The banner offering campus tours for new students says, “We are people who scoop. Environmentally active students.” The word sukuu means “scoop” and also “save.”

Seed bomb recipe for kids workshop at Shibaura House

.@ShibauraHouse の子供たちのワークショップのために、この種爆弾のレシピを書きました。五種類の種を使いました。人と動物の食べられる植物を選んで、背の高い花は見えやすいので選びました。子供が粘土と土と種を混ぜて、汚れるときが楽しかったようです。

This is the handout I made for the Shibaura House seed bomb workshop for kids. The recipe is 5 parts powdered clay, 2 parts soil, 1 part seed, and 1 part water. Thinking about the season, late spring, just before rainy season, I chose clover, soba, sunflower, hollyhocks, and watermelon.

The seed selection also responded to the theme of “eating and seeing green.” I wanted to provide food for animals as well as people, as well as flowers that are tall and easy to see. The soba and clover seeds are the least expensive and served as the seed “base.”

Corrected: Below are photos from the event, taken by Naomi Muto and written up by Shirakuma Ikuko in Japanese. It’s funny that my instructions were to make balls (dango), but the kids enjoyed making shapes like stars, bows, donuts, Jupiter, and even a black hole.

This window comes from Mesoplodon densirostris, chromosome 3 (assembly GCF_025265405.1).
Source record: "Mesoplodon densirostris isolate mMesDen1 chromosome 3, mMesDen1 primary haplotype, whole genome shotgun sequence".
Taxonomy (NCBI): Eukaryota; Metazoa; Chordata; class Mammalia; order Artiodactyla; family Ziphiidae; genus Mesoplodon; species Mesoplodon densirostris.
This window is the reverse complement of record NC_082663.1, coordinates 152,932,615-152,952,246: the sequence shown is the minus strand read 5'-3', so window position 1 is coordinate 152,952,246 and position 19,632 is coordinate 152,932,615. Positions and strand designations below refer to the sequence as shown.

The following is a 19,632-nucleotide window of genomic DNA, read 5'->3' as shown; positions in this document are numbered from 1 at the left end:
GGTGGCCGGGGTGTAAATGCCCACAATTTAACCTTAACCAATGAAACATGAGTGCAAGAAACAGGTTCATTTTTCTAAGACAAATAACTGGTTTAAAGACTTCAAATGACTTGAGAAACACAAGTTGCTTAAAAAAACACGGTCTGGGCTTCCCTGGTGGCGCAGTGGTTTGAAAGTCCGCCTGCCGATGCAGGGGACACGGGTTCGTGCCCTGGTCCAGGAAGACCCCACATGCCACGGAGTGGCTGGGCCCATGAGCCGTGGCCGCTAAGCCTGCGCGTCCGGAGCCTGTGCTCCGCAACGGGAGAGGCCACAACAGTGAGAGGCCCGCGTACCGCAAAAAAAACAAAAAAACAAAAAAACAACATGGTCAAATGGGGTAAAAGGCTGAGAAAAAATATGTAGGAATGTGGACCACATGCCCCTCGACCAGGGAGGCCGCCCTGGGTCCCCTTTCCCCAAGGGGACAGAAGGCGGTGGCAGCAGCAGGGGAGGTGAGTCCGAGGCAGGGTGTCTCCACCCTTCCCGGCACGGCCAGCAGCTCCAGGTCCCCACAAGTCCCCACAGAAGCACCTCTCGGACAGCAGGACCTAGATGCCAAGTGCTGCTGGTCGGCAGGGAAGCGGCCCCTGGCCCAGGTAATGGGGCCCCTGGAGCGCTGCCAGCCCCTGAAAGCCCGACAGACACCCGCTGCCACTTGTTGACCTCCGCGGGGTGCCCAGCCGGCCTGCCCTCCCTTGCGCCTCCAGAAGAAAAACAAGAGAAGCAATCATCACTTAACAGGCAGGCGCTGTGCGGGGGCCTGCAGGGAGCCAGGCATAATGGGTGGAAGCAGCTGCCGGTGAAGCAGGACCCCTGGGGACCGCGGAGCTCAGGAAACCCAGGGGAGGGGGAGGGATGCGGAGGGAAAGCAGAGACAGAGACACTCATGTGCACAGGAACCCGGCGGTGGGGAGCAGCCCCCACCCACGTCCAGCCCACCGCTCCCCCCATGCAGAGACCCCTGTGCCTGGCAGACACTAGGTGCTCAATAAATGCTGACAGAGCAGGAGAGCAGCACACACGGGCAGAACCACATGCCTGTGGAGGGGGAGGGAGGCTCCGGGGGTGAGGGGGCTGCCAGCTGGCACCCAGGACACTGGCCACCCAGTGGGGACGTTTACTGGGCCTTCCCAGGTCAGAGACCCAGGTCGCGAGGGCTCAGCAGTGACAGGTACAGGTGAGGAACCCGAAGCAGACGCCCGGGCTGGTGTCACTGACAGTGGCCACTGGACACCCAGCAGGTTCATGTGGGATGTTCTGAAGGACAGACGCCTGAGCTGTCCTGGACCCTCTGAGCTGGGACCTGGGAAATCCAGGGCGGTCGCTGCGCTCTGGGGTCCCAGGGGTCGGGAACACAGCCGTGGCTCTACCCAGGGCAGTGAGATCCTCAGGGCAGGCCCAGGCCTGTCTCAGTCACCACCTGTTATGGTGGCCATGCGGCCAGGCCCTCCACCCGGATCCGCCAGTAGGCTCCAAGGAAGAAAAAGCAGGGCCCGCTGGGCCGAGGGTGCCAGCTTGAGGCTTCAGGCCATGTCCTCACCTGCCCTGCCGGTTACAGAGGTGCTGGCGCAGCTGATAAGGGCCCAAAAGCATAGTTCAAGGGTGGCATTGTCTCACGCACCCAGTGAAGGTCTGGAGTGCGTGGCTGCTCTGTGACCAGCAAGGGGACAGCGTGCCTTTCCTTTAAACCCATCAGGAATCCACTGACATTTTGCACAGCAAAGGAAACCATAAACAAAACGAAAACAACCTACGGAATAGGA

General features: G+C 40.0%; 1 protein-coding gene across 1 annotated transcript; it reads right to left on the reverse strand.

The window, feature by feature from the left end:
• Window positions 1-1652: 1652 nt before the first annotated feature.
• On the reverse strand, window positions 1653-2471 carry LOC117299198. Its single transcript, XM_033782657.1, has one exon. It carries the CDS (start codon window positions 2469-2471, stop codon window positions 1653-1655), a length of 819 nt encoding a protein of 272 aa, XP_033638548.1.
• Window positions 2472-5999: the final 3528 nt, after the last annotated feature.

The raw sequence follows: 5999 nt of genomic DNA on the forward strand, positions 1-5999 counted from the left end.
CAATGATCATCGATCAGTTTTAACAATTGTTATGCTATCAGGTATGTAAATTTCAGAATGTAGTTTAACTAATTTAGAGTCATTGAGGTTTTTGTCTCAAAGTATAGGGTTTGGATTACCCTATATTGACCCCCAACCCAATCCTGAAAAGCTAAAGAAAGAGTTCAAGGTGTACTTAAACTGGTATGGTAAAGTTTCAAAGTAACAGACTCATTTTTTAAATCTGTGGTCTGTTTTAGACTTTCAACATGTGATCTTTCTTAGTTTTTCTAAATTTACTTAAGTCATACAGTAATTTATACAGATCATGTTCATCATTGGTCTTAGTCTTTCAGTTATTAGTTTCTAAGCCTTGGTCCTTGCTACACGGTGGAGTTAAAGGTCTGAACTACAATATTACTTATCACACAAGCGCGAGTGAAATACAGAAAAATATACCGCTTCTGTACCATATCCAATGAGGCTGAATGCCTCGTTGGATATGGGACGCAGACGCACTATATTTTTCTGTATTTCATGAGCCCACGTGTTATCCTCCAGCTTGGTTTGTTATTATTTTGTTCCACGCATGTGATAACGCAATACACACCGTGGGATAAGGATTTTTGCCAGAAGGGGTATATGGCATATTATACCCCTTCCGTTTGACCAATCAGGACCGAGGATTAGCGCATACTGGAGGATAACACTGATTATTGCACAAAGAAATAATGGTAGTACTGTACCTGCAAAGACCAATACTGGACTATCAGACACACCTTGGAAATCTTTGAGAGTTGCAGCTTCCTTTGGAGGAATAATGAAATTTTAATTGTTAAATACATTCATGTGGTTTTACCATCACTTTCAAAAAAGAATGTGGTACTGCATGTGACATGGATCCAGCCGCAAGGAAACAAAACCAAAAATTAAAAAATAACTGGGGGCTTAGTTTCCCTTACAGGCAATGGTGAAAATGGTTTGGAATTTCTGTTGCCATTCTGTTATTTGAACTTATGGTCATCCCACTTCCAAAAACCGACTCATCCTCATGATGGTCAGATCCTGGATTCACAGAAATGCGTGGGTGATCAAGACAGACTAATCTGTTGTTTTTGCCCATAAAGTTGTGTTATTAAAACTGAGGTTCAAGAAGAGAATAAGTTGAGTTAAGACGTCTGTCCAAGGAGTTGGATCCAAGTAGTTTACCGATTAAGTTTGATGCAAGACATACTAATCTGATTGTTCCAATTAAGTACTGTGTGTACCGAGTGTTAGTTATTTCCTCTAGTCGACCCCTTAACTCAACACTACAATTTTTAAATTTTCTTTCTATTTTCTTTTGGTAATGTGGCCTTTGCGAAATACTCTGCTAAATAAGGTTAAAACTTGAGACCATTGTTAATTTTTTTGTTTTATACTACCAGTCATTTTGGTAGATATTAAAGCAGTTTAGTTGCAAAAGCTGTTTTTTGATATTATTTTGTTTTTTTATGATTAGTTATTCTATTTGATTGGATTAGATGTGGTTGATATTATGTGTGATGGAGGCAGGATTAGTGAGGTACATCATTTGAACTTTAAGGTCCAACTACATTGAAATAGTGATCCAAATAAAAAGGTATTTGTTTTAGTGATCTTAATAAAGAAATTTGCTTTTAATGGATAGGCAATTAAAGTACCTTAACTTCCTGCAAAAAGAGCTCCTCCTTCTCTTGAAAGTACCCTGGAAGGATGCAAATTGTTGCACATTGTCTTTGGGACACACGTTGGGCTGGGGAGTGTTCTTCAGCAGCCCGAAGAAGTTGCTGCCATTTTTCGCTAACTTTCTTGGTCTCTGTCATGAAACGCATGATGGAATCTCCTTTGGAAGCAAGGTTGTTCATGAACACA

In the afternoon, the adults who attended the kick-off talk event also participated in vegetable planting on the 4th floor. Shibaura House is tweeting the growth of their new garden!

Ceramic vase with balcony’s first rose this year, plus rosemary

史火陶芸教室で作った花瓶に、ベランダの植物を入れました。このピンクバラはいい香りがします。形と香りのために、ローズマリーも一緒に入れてみました。

Using balcony plants, I created this small arrangement in a ceramic vase I made at Shiho. This pink rose has a good scent, and i added rosemary for additional scent and its mix of hard needles and curvy stems.

Interview in the Japan Times about Tokyo Green Space

Japan Timesという日本で一番大きい英語新聞に、Tokyo Green Space のインタビューが出ました。丸井の屋上の庭でインタビューが行われて、ちょうどその時、店員さんが芝生に掃除機をかけていました。都市生活と自然が完璧にミックスしてました。